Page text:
The coating that normally forms on the tongue can harbor foul-smelling bacteria. To eliminate them, gently brush your tongue with your toothbrush. Some people find that toothbrushes are too big to comfortably reach the back of the tongue. In that case, try a tongue scraper. “Tongue scrapers are an essential tool in a proper oral health care routine,” says Pamela L. Quinones, RDH, president of the American Dental Hygienists’ Association. “They’re designed specifically to apply even pressure across the surface of the tongue area, removing bacteria, food debris, and dead cells that brushing alone can’t remove.”  

3. Avoid foods that sour your breath.

Onions and garlic are the prime offenders. “Unfortunately, brushing after you eat onions or garlic doesn’t help,” says dentist Richard Price, DMD, a spokesperson for the American Dental Association. “The volatile substances they contain make their way into your blood stream and travel to your lungs, where you breathe them out.” The only way to avoid the problem is to avoid eating onions and garlic, especially before social or work occasions when you’re concerned about your breath.

4. Kick the habit.

Bad breath is just one of many reasons not to smoke. Smoking damages gum tissue and stains teeth. It also increases your risk of oral cancer. Over-the-counter nicotine patches can help tame the urge to smoke. If you need a little help, make an appointment to talk to your doctor about prescription medications or smoking cessation programs that can help you give up tobacco for good.

5. Rinse your mouth out.

In addition to freshening your breath, anti-bacterial mouthwashes add extra protection by reducing plaque-causing bacteria. After eating, swishing your mouth with plain water also helps freshen your breath by eliminating food particles.

6. Skip after-dinner mints and chew gum instead.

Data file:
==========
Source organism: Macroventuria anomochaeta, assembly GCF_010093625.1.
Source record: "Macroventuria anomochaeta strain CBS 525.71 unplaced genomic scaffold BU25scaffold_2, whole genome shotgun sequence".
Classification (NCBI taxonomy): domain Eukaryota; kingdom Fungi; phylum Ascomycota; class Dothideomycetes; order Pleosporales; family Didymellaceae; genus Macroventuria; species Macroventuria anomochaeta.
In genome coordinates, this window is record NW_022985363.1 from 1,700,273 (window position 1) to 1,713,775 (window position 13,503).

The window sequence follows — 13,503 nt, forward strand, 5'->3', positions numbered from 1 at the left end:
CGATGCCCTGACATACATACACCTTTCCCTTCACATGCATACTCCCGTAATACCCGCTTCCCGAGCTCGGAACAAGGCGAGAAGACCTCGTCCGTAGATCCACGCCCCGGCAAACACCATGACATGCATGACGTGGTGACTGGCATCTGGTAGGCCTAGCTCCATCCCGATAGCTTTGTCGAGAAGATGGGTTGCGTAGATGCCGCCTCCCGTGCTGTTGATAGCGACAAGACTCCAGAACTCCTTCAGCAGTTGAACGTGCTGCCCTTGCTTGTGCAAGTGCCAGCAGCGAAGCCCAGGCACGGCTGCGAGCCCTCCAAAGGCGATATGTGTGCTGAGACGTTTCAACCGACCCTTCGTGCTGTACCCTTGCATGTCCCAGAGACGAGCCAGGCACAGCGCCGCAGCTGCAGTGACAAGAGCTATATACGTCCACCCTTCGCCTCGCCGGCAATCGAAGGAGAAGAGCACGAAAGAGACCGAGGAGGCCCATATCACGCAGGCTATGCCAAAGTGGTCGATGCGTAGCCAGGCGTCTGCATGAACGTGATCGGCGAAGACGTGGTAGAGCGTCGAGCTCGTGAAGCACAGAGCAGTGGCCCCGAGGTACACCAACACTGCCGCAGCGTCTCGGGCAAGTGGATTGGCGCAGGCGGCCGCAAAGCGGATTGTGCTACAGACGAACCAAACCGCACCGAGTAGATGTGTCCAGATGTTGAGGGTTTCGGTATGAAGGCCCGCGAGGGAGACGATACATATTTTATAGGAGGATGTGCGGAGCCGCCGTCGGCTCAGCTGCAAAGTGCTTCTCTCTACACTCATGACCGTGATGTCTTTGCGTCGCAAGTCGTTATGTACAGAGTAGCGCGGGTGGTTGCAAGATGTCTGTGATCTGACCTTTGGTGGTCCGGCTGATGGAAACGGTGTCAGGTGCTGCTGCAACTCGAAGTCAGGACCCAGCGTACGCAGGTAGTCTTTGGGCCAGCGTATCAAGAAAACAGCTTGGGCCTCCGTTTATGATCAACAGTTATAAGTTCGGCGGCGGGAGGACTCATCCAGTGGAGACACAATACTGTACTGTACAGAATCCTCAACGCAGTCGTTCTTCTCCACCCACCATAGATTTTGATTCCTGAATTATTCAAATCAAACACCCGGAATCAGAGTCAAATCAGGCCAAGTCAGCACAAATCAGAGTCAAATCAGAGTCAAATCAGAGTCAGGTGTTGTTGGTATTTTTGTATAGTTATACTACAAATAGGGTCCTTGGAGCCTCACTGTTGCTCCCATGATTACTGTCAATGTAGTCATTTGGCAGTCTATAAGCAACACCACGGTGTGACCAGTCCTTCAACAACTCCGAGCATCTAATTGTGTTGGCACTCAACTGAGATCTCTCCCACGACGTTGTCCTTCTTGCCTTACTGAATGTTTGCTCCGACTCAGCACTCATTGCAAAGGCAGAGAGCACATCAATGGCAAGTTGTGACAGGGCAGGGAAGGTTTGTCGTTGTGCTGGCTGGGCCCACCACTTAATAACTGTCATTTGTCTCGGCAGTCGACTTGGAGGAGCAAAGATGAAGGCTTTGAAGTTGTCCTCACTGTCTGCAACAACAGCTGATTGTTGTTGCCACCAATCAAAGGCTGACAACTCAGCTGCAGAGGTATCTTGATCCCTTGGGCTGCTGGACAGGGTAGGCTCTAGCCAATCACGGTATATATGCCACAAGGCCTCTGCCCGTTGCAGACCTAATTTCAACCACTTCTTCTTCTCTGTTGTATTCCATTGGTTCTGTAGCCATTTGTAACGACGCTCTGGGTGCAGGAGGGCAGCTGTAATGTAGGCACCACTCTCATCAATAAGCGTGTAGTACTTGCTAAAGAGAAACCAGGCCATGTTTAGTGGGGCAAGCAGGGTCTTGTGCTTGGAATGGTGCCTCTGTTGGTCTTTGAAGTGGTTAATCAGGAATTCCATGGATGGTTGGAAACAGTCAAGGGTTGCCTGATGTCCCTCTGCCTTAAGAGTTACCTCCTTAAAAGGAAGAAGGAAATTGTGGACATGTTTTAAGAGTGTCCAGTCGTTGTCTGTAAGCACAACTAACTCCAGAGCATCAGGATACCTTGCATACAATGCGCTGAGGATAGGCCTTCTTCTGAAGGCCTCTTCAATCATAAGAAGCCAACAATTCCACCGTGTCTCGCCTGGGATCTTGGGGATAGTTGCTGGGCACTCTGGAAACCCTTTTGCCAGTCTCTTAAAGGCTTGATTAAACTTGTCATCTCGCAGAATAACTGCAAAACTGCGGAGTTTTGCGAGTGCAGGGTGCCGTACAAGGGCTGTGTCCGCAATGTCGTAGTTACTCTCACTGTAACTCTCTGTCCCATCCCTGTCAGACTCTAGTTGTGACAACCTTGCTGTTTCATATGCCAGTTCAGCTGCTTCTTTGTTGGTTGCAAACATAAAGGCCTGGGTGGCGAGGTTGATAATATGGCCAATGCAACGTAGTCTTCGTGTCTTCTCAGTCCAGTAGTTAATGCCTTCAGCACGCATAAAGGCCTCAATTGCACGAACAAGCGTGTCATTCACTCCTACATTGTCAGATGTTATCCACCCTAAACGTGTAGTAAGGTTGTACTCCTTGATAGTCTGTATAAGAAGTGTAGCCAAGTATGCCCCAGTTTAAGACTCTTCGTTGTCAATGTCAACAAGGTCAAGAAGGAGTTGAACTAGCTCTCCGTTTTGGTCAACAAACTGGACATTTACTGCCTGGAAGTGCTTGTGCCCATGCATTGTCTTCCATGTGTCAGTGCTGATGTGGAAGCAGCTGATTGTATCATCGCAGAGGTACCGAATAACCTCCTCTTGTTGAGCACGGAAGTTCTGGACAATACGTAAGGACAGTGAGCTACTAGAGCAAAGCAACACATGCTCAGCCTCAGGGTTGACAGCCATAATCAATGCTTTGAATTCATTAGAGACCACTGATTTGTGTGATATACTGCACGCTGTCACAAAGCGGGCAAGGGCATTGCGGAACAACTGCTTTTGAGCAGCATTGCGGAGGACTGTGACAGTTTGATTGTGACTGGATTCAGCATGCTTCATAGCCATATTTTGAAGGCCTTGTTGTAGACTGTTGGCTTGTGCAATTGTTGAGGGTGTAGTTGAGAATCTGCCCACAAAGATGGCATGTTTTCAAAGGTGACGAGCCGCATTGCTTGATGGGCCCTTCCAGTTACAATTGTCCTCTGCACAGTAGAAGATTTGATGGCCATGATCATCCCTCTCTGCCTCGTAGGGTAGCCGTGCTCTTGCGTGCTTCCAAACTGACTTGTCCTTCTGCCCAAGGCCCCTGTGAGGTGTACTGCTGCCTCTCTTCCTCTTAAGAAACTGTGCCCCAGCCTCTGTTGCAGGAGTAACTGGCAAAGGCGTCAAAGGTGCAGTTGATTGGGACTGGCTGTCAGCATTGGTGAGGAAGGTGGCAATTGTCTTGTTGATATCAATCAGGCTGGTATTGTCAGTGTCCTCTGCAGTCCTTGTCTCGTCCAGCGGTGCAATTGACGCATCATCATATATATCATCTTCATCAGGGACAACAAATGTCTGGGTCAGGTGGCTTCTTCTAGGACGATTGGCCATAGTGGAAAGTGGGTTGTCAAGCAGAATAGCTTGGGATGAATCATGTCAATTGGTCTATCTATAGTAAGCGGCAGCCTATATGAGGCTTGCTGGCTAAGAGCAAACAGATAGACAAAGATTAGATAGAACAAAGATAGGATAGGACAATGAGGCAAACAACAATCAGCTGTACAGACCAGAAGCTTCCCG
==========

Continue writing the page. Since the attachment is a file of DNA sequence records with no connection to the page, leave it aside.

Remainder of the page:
Sugary candies promote the growth of bacteria in your mouth and add to bad breath problems. Instead, chew sugarless gum. “Gum stimulates saliva, which is the mouth’s natural defense mechanism against plaque acids which cause tooth decay and bad breath,” Quinones tells WebMD.  

7. Keep your gums healthy.

Gum disease, also known as periodontal disease, is a common cause of bad breath. Bacteria accumulate in pockets at the base of teeth, creating bad odors. If you have gum disease, your dentist may recommend a periodontist, who specializes in treating gum disease.

8. Be alert to dry mouth.

Lack of saliva promotes tooth decay and can cause bad breath. If your mouth is dry, drink plenty of water during the day. Chew sugarless gum or suck on sugarless hard candy, which helps stimulate saliva. Use a humidifier at night if the air is dry. If your mouth is still unusually dry, talk to your dentist or doctor. Dry mouth is a side effect of certain medications.

9. See your doctor.

If your bad breath continues despite your best efforts, see your doctor. Bad breath can be a symptom of medical conditions such as a sinus infection, postnasal drip from allergies, lung infections, diabetes, or liver or kidney diseases.

If you live in the Niles area and are looking for a dentist, please visit our website for more information: http://www.hb-dentistry.com

Our Niles Dental office is located at

9101 Greenwood Avenue, Suite 302

Niles, IL.  60714

Call us at  847-296-4030.
Follow us on twitter:  @hbdentistry